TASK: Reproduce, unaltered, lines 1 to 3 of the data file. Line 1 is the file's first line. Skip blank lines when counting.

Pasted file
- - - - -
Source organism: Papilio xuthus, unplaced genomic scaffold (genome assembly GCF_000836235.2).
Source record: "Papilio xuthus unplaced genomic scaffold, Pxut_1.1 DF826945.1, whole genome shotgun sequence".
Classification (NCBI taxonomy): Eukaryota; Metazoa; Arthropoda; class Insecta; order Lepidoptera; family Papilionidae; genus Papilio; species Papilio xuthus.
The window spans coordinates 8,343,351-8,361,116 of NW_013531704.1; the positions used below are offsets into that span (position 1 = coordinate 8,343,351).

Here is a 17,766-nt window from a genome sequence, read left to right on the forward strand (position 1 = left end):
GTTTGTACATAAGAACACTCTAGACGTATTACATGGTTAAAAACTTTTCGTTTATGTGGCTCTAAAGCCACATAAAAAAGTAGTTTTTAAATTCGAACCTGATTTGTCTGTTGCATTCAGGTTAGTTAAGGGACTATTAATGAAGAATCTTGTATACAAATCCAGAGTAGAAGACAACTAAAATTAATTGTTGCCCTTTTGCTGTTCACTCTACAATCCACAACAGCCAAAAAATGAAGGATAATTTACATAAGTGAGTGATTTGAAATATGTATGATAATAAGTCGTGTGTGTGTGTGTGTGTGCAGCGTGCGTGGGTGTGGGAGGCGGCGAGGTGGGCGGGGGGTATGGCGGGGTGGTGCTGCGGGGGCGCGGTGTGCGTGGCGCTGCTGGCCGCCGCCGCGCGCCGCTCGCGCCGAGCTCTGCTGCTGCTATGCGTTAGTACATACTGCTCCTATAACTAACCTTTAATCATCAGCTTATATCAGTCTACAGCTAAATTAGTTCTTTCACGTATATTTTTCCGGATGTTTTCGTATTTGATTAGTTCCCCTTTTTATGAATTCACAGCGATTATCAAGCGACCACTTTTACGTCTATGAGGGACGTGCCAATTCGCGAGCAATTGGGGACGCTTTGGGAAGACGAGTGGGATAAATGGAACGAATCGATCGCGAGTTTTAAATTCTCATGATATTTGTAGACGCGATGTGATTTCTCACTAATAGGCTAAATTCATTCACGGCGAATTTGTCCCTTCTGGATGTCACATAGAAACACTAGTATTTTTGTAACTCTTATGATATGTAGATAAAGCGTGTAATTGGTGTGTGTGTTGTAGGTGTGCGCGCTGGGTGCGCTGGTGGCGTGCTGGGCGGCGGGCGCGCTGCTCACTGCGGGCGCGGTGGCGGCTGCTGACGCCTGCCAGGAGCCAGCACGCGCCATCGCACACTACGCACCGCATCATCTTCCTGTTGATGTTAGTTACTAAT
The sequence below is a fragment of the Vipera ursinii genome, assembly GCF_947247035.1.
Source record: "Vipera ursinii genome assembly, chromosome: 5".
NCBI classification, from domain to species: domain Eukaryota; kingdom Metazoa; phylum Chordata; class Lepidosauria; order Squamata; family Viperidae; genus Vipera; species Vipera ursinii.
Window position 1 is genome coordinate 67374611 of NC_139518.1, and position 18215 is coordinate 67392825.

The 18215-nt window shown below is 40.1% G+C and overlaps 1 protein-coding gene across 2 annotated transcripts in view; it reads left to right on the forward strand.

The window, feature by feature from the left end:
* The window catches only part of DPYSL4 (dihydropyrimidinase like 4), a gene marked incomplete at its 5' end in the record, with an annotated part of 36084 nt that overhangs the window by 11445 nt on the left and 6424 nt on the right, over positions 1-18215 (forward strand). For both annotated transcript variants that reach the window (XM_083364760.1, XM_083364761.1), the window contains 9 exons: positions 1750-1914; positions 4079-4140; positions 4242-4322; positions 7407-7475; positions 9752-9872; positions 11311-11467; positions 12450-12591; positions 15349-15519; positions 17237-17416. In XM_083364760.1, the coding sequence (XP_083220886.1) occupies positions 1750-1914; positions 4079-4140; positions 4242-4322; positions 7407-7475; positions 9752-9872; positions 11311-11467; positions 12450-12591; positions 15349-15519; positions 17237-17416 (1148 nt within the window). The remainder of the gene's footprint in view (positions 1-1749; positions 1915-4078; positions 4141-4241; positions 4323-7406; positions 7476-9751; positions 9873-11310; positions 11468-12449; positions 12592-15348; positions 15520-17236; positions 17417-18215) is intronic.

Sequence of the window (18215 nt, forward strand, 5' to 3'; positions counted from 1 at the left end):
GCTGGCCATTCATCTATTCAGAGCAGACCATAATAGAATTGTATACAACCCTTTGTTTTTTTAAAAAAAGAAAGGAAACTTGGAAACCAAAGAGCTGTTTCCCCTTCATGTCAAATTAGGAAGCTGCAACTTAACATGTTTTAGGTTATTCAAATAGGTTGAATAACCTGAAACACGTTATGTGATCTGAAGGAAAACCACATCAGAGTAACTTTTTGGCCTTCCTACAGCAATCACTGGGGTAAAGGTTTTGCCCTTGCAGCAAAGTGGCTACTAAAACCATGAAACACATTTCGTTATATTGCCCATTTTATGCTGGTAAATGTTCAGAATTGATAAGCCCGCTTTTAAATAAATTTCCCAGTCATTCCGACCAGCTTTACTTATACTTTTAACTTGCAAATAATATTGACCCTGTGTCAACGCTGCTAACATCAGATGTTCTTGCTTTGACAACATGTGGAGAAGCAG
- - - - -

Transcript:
Source organism: Papilio xuthus, unplaced genomic scaffold (genome assembly GCF_000836235.2).
Source record: "Papilio xuthus unplaced genomic scaffold, Pxut_1.1 DF826945.1, whole genome shotgun sequence".
Classification (NCBI taxonomy): Eukaryota; Metazoa; Arthropoda; class Insecta; order Lepidoptera; family Papilionidae; genus Papilio; species Papilio xuthus.